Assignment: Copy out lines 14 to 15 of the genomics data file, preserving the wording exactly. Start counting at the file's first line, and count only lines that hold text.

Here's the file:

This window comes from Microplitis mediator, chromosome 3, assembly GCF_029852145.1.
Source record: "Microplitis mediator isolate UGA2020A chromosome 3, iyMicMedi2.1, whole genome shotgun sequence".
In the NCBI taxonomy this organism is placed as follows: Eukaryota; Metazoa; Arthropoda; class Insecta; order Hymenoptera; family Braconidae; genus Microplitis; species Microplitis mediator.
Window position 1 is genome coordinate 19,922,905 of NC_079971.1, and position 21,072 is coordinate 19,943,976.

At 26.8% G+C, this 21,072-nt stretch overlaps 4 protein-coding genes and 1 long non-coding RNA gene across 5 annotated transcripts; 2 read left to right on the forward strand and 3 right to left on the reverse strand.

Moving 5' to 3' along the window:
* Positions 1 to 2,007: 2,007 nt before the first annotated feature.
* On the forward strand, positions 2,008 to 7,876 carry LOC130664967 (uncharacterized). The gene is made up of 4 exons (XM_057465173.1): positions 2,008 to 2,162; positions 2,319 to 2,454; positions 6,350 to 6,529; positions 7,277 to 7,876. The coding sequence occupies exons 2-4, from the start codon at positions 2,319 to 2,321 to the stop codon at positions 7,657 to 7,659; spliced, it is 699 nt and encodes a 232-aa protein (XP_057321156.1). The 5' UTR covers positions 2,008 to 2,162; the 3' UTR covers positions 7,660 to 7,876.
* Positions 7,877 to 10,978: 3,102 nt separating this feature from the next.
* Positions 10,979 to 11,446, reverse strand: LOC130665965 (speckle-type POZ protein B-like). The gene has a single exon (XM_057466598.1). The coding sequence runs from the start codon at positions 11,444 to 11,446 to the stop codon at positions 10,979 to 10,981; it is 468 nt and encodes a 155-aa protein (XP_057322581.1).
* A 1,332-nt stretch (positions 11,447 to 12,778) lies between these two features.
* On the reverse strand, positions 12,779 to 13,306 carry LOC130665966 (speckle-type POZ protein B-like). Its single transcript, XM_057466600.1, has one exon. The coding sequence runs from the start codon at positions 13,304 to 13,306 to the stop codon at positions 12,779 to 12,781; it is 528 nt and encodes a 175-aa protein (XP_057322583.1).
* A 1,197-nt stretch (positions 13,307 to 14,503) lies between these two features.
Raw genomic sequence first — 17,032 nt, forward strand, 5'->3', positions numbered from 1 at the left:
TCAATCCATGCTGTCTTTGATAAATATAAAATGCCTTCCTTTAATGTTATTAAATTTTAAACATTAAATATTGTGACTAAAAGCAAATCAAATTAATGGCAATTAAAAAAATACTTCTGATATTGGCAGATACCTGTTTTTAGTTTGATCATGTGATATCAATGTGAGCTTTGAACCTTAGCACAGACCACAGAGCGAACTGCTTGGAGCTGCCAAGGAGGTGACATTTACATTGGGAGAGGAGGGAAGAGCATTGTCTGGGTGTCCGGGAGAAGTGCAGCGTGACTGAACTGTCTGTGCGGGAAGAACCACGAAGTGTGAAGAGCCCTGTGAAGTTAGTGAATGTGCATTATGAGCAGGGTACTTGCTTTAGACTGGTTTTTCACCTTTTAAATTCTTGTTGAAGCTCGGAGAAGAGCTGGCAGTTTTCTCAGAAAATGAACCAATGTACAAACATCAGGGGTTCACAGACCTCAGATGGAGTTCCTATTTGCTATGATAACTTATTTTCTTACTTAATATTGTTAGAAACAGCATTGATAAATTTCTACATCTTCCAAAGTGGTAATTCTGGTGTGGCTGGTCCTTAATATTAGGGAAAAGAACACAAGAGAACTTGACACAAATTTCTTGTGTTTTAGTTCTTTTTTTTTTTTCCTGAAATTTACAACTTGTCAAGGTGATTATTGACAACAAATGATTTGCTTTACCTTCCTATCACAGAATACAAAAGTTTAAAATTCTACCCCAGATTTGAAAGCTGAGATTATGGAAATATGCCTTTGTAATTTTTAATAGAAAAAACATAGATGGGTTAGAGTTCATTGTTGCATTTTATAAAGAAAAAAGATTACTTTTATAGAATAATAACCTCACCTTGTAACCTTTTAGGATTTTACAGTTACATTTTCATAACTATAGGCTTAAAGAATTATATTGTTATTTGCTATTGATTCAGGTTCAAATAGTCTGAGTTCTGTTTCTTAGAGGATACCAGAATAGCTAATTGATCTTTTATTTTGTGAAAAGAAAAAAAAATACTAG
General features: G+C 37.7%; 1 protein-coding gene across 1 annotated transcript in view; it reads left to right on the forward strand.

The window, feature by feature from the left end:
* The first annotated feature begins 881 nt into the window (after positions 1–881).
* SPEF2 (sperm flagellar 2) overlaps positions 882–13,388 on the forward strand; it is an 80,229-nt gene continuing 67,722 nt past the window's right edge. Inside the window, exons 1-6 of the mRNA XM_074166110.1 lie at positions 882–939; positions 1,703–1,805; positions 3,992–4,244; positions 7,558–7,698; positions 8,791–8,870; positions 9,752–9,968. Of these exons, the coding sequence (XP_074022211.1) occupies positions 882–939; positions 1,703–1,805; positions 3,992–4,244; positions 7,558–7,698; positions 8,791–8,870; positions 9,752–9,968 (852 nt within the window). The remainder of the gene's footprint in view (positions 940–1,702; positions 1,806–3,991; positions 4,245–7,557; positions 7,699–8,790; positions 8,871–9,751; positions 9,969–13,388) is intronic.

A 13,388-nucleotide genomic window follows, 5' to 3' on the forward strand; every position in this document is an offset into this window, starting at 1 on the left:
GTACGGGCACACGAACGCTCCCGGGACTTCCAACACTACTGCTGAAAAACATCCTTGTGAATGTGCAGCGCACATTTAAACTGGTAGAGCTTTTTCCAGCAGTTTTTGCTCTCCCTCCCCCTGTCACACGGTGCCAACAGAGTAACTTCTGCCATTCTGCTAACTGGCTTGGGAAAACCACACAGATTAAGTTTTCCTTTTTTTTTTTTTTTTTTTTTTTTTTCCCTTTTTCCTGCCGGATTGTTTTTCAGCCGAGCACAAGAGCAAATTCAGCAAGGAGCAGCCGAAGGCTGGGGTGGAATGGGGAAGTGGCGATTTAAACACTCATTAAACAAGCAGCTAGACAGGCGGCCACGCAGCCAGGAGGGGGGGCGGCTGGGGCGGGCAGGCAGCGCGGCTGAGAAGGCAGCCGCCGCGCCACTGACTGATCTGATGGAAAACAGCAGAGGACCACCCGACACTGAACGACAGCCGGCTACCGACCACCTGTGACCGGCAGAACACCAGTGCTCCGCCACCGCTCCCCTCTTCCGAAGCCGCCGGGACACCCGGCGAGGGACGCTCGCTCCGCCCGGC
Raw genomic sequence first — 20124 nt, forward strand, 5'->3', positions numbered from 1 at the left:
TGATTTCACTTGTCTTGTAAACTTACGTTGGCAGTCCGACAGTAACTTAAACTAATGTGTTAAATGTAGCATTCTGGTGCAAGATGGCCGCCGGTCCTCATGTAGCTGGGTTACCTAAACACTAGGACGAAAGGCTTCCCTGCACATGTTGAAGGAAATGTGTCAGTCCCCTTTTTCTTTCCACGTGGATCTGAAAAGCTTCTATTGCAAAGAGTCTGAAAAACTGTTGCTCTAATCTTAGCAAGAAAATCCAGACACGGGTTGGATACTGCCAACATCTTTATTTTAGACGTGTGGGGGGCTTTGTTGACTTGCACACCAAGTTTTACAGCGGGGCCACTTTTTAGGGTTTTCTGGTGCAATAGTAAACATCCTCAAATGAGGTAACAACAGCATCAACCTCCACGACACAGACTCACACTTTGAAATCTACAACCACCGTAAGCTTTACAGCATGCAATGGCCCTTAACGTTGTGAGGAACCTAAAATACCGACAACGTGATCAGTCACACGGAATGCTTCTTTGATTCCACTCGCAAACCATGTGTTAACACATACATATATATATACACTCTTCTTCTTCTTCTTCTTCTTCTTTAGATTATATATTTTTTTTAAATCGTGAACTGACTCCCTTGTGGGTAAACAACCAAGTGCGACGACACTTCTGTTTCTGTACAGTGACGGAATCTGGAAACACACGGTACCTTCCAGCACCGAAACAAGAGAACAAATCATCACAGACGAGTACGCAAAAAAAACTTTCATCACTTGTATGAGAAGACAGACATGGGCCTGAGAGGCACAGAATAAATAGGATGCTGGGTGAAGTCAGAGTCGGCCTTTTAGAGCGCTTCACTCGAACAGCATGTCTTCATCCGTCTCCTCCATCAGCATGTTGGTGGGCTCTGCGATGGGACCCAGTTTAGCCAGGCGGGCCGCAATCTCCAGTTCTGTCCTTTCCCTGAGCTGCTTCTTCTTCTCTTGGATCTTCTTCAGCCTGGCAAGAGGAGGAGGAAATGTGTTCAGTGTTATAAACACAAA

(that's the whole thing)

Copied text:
Raw genomic sequence first — 17,032 nt, forward strand, 5'->3', positions numbered from 1 at the left:
TCAATCCATGCTGTCTTTGATAAATATAAAATGCCTTCCTTTAATGTTATTAAATTTTAAACATTAAATATTGTGACTAAAAGCAAATCAAATTAATGGCAATTAAAAAAATACTTCTGATATTGGCAGATACCTGTTTTTAGTTTGATCATGTGATATCAATGTGAGCTTTGAACCTTAGCACAGACCACAGAGCGAACTGCTTGGAGCTGCCAAGGAGGTGACATTTACATTGGGAGAGGAGGGAAGAGCATTGTCTGGGTGTCCGGGAGAAGTGCAGCGTGACTGAACTGTCTGTGCGGGAAGAACCACGAAGTGTGAAGAGCCCTGTGAAGTTAGTGAATGTGCATTATGAGCAGGGTACTTGCTTTAGACTGGTTTTTCACCTTTTAAATTCTTGTTGAAGCTCGGAGAAGAGCTGGCAGTTTTCTCAGAAAATGAACCAATGTACAAACATCAGGGGTTCACAGACCTCAGATGGAGTTCCTATTTGCTATGATAACTTATTTTCTTACTTAATATTGTTAGAAACAGCATTGATAAATTTCTACATCTTCCAAAGTGGTAATTCTGGTGTGGCTGGTCCTTAATATTAGGGAAAAGAACACAAGAGAACTTGACACAAATTTCTTGTGTTTTAGTTCTTTTTTTTTTTTCCTGAAATTTACAACTTGTCAAGGTGATTATTGACAACAAATGATTTGCTTTACCTTCCTATCACAGAATACAAAAGTTTAAAATTCTACCCCAGATTTGAAAGCTGAGATTATGGAAATATGCCTTTGTAATTTTTAATAGAAAAAACATAGATGGGTTAGAGTTCATTGTTGCATTTTATAAAGAAAAAAGATTACTTTTATAGAATAATAACCTCACCTTGTAACCTTTTAGGATTTTACAGTTACATTTTCATAACTATAGGCTTAAAGAATTATATTGTTATTTGCTATTGATTCAGGTTCAAATAGTCTGAGTTCTGTTTCTTAGAGGATACCAGAATAGCTAATTGATCTTTTATTTTGTGAAAAGAAAAAAAAATACTAG